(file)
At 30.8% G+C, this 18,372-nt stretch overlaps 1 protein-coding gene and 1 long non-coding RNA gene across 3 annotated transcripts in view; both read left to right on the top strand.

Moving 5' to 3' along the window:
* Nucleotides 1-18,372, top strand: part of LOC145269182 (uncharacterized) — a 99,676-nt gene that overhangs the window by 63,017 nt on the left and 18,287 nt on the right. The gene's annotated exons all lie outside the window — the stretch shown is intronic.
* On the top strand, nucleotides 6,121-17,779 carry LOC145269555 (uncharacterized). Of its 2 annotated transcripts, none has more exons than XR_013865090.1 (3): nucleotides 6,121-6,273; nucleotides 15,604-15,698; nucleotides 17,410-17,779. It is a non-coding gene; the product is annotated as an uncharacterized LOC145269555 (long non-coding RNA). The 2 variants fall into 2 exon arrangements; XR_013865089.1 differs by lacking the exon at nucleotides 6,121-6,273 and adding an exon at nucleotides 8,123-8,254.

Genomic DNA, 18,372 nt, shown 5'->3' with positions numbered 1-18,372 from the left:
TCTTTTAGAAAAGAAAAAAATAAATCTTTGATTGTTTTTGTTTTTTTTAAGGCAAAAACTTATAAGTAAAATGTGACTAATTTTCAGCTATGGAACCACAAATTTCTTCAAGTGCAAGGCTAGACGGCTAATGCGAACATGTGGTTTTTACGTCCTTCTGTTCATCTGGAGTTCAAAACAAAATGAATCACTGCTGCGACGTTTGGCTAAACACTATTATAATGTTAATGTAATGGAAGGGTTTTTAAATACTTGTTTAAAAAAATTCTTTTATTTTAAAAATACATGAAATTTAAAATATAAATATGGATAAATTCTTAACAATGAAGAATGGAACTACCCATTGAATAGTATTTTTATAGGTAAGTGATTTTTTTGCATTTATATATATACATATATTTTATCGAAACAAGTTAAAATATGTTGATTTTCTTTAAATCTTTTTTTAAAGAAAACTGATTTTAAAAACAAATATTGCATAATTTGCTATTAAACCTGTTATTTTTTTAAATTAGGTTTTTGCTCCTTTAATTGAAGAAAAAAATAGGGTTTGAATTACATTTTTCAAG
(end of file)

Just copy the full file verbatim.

At 30.8% G+C, this 18,372-nt stretch overlaps 1 protein-coding gene and 1 long non-coding RNA gene across 3 annotated transcripts in view; both read left to right on the top strand.

Moving 5' to 3' along the window:
* Nucleotides 1-18,372, top strand: part of LOC145269182 (uncharacterized) — a 99,676-nt gene that overhangs the window by 63,017 nt on the left and 18,287 nt on the right. The gene's annotated exons all lie outside the window — the stretch shown is intronic.
* On the top strand, nucleotides 6,121-17,779 carry LOC145269555 (uncharacterized). Of its 2 annotated transcripts, none has more exons than XR_013865090.1 (3): nucleotides 6,121-6,273; nucleotides 15,604-15,698; nucleotides 17,410-17,779. It is a non-coding gene; the product is annotated as an uncharacterized LOC145269555 (long non-coding RNA). The 2 variants fall into 2 exon arrangements; XR_013865089.1 differs by lacking the exon at nucleotides 6,121-6,273 and adding an exon at nucleotides 8,123-8,254.

Genomic DNA, 18,372 nt, shown 5'->3' with positions numbered 1-18,372 from the left:
TCTTTTAGAAAAGAAAAAAATAAATCTTTGATTGTTTTTGTTTTTTTTAAGGCAAAAACTTATAAGTAAAATGTGACTAATTTTCAGCTATGGAACCACAAATTTCTTCAAGTGCAAGGCTAGACGGCTAATGCGAACATGTGGTTTTTACGTCCTTCTGTTCATCTGGAGTTCAAAACAAAATGAATCACTGCTGCGACGTTTGGCTAAACACTATTATAATGTTAATGTAATGGAAGGGTTTTTAAATACTTGTTTAAAAAAATTCTTTTATTTTAAAAATACATGAAATTTAAAATATAAATATGGATAAATTCTTAACAATGAAGAATGGAACTACCCATTGAATAGTATTTTTATAGGTAAGTGATTTTTTTGCATTTATATATATACATATATTTTATCGAAACAAGTTAAAATATGTTGATTTTCTTTAAATCTTTTTTTAAAGAAAACTGATTTTAAAAACAAATATTGCATAATTTGCTATTAAACCTGTTATTTTTTTAAATTAGGTTTTTGCTCCTTTAATTGAAGAAAAAAATAGGGTTTGAATTACATTTTTCAAG